Eleanor Roosevelt Visits Penderlea, 1937

Eleanor Roosevelt at Penderlea. Image from the Penderlea Historical Society

Eleanor Roosevelt at Penderlea. Image from the
Penderlea Homestead Museum

On June 11, 1937, Eleanor Roosevelt kicked up her heels with the homesteaders at Penderlea. The First Lady visited Pender County to check on the progress at one of her husband Franklin’s premier homestead sites. Hugh MacRae of Wilmington first had the idea, during the depths of the Depression, to create a model farm community at Penderlea on a grand scale. He had experimented with similar communities across southeastern North Carolina early in the 20th century.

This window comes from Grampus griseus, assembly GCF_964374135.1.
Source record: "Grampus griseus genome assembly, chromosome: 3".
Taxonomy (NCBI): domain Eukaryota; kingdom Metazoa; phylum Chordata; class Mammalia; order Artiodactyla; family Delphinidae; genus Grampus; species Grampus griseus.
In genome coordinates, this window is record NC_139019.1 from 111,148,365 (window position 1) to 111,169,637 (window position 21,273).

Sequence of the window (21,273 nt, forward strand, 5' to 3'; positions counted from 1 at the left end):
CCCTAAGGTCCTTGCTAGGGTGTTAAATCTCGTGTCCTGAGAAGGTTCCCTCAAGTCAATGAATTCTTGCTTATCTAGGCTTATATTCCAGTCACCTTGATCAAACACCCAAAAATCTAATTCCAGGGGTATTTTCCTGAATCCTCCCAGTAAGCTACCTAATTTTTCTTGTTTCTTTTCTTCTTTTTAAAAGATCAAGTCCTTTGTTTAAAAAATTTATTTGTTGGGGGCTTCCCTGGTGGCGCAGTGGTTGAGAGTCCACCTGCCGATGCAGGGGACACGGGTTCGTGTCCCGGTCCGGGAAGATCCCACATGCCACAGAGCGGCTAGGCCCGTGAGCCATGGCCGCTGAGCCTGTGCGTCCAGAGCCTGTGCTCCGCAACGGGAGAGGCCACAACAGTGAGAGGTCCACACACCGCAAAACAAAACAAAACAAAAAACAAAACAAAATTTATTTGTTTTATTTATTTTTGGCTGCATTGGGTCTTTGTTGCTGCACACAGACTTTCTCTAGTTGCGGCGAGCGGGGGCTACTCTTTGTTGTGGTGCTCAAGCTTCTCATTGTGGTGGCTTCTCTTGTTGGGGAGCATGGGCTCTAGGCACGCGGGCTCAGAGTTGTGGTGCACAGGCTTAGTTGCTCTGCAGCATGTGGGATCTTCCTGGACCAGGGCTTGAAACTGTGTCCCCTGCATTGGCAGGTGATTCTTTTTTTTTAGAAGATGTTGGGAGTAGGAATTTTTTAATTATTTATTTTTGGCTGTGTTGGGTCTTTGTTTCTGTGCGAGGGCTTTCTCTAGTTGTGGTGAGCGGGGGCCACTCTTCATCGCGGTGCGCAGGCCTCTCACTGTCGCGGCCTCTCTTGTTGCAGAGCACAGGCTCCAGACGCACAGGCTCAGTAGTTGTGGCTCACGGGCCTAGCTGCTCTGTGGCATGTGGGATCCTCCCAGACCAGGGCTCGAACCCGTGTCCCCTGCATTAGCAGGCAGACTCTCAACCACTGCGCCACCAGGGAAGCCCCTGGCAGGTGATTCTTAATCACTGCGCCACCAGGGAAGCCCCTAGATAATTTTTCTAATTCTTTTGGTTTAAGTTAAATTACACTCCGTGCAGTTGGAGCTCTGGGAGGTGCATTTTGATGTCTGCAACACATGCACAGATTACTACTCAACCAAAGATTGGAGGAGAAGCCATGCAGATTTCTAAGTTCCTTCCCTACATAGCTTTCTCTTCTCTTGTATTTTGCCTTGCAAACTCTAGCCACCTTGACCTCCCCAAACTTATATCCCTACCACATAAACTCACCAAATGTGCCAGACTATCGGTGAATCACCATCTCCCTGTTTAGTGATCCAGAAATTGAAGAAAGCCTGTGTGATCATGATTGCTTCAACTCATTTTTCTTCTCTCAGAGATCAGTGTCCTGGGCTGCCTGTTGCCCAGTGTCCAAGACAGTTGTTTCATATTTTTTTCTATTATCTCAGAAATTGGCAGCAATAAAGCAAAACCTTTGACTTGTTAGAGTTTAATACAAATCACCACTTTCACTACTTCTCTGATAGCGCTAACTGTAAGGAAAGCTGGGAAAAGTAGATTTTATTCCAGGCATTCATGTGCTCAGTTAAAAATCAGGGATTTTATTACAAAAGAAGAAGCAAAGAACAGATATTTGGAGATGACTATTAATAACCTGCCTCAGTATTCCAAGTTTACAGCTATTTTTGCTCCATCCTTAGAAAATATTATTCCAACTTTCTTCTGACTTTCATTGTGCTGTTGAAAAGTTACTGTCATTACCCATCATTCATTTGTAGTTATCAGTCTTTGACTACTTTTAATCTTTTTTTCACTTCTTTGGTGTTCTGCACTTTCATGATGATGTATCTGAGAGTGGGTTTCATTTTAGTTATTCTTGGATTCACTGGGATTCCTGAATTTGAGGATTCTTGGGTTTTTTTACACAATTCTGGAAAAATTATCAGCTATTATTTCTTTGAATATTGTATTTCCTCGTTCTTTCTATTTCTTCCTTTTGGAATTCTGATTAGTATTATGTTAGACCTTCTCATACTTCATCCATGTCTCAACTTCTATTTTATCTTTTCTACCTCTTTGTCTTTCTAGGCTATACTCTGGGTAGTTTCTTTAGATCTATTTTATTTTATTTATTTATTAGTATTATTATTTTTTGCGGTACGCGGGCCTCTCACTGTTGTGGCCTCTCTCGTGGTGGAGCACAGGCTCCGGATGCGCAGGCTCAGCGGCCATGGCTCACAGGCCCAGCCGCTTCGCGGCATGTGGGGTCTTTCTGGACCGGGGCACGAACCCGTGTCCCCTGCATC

The intention at Penderlea was to build the “best planned rural community in the world.” A tract of 10,000 acres was set aside, land was cleared and homes and a community center were built. MacRae disagreed with those in Washington as to how Penderlea should be managed, and, in May 1934, the entire program was federalized.

Though Roosevelt and his New Dealers were pursuing similar programs across the country, no other rural project was as large as Penderlea. The original goal of 500 20-acre farms was never met. A total of 142 units were leased but, by 1941, few of the original homesteaders remained. Memories of the experiment remain vivid at Penderlea where a large community building remains and a museum interprets that page in history.

Read more in the Penderlea and Penderlea Homestead articles on NCpedia.

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